While their bite can be painful, banana spiders are not fatal and are not usually considered a serious threat to humans. One species of banana spider, the Brazilian wandering spider, has the potential to occasionally produce severe symptoms.
Species, types and scientific names
The name Nephila means “like to spin” in Greek, and these spiders clearly have that. There are at least 12 species, some of which have many subspecies.
- N. comorana
- Nepenthes stenophylla
- N. cornuta
- Nepenthes orientalis
- N. komaci
- Nepenthes kuoshii
- Nepenthes laurel
- Nepenthes pakistan
- Nepenthes philippines
- Nepenthes robusta
- Nepenthes tetraclaw
- N. vitiana
- Little muscovite
- spotted mica
- Nifera, Senegal
- golden silk loom
- Little muscovite
The females of banana spiders are larger than the spiders and much larger than the males, which has fascinated scientists.
A very large female can have a leg span of over 5 inches, and they grow larger in human habitats due to the availability of prey.
Both males and females have eight legs and elongated bodies, although pregnant females have round, chewing-gum abdomens. Females can have orange, green, or red bodies with lighter spots and colored stripes on their legs.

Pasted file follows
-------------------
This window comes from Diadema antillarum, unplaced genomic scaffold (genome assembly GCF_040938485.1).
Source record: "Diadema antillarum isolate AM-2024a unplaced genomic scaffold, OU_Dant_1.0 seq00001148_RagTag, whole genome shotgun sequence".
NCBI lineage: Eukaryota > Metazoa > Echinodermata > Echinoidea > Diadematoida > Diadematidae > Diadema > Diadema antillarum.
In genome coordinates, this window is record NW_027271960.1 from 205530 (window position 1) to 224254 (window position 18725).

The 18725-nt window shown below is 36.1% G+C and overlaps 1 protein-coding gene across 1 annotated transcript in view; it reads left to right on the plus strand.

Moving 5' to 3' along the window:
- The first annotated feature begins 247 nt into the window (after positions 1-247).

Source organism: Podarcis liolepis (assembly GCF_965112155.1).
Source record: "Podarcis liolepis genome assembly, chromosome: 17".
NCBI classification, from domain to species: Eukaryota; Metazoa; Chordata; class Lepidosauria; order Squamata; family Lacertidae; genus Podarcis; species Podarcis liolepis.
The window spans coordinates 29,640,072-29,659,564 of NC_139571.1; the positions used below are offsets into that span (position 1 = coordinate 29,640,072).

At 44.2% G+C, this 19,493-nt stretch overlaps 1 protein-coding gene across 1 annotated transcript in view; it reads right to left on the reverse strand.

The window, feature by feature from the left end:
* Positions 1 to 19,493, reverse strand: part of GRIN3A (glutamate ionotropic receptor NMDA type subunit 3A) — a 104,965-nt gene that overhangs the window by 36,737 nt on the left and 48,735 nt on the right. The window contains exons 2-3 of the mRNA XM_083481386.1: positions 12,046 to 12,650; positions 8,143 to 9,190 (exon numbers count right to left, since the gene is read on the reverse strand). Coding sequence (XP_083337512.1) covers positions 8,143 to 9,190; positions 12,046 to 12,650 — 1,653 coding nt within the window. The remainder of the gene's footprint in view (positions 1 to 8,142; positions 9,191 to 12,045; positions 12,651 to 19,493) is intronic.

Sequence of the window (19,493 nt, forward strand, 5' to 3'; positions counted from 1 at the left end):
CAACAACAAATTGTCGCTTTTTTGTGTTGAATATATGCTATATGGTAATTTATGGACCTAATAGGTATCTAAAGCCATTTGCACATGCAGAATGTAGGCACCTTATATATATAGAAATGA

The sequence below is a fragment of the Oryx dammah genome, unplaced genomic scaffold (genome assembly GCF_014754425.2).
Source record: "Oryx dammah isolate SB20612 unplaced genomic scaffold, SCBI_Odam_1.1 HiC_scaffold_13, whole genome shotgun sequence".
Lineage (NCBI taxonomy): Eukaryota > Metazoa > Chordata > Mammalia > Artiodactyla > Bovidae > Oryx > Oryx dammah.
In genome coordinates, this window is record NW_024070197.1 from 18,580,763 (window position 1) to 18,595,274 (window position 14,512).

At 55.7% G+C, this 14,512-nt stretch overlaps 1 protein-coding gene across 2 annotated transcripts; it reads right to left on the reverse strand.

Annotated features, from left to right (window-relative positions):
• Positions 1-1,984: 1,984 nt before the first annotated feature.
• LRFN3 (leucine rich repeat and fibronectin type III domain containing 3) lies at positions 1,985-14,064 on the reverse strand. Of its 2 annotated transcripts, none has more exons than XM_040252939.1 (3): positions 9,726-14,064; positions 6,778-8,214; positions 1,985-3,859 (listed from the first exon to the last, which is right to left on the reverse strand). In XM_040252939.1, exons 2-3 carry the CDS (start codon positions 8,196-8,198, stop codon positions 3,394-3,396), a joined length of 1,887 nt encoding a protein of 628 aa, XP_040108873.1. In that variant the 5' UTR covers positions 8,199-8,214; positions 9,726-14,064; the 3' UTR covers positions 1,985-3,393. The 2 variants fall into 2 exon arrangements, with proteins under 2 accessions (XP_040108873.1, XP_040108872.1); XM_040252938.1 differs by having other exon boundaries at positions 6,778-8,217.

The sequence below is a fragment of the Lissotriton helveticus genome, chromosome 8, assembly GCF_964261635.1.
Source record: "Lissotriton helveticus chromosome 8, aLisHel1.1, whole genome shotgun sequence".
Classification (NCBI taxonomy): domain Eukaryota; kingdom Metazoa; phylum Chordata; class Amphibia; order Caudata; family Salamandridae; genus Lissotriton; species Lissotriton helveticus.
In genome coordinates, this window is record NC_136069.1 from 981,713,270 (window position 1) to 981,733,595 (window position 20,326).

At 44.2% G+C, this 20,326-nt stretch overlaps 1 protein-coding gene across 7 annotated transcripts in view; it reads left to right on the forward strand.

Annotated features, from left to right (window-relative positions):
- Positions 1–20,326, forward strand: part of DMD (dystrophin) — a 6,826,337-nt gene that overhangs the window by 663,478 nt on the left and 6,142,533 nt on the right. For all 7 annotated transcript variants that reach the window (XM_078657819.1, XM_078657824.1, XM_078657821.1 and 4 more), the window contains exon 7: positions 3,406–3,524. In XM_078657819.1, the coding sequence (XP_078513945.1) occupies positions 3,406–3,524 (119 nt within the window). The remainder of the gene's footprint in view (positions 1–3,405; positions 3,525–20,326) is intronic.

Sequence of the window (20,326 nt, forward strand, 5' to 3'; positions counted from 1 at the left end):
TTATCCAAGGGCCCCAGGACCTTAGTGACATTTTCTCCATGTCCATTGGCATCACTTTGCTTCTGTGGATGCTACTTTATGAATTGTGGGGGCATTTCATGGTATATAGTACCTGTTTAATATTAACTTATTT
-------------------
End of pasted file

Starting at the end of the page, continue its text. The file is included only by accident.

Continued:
The legs sometimes have tufts of hair at the “joints”. Males are brown and inconspicuous next to huge females.
Golden orb weaver spiders prefer warm, moist habitats with some foliage cover. Since banana spider webs are so large, they need a sturdy structure to support them.
So you’ll find banana spider webs and the spiders that weave it between buildings, between trees, or between trees and buildings. They often appear on the edges of woodland paths or clearings and near or in areas with water bodies, such as garden hose spigots.
While the Nephila genus can be found all over the world, banana spiders were introduced into the southern United States. The first report of the southern banana spider was in 1862, and since then their range has expanded from Florida to Georgia and up to states such as North Carolina, Tennessee and Arkansas.